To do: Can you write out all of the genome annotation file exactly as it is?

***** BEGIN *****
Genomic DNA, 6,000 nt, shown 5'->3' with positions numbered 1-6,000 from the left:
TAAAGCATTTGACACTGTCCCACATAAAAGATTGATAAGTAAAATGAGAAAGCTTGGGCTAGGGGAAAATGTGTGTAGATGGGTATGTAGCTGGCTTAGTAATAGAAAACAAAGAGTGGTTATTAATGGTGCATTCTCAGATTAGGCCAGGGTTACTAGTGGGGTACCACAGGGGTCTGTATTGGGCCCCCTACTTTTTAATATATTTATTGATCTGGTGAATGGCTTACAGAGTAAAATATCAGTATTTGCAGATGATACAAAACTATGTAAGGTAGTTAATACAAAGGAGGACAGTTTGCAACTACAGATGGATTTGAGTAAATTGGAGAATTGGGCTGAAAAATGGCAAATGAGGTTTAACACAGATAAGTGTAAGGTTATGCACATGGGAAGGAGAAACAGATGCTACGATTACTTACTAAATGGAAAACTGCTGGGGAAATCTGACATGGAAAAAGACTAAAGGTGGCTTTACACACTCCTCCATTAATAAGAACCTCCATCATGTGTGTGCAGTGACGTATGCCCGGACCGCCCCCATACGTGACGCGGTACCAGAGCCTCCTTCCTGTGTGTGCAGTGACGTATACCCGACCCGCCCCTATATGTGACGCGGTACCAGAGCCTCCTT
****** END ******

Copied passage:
Genomic DNA, 6,000 nt, shown 5'->3' with positions numbered 1-6,000 from the left:
TAAAGCATTTGACACTGTCCCACATAAAAGATTGATAAGTAAAATGAGAAAGCTTGGGCTAGGGGAAAATGTGTGTAGATGGGTATGTAGCTGGCTTAGTAATAGAAAACAAAGAGTGGTTATTAATGGTGCATTCTCAGATTAGGCCAGGGTTACTAGTGGGGTACCACAGGGGTCTGTATTGGGCCCCCTACTTTTTAATATATTTATTGATCTGGTGAATGGCTTACAGAGTAAAATATCAGTATTTGCAGATGATACAAAACTATGTAAGGTAGTTAATACAAAGGAGGACAGTTTGCAACTACAGATGGATTTGAGTAAATTGGAGAATTGGGCTGAAAAATGGCAAATGAGGTTTAACACAGATAAGTGTAAGGTTATGCACATGGGAAGGAGAAACAGATGCTACGATTACTTACTAAATGGAAAACTGCTGGGGAAATCTGACATGGAAAAAGACTAAAGGTGGCTTTACACACTCCTCCATTAATAAGAACCTCCATCATGTGTGTGCAGTGACGTATGCCCGGACCGCCCCCATACGTGACGCGGTACCAGAGCCTCCTTCCTGTGTGTGCAGTGACGTATACCCGACCCGCCCCTATATGTGACGCGGTACCAGAGCCTCCTT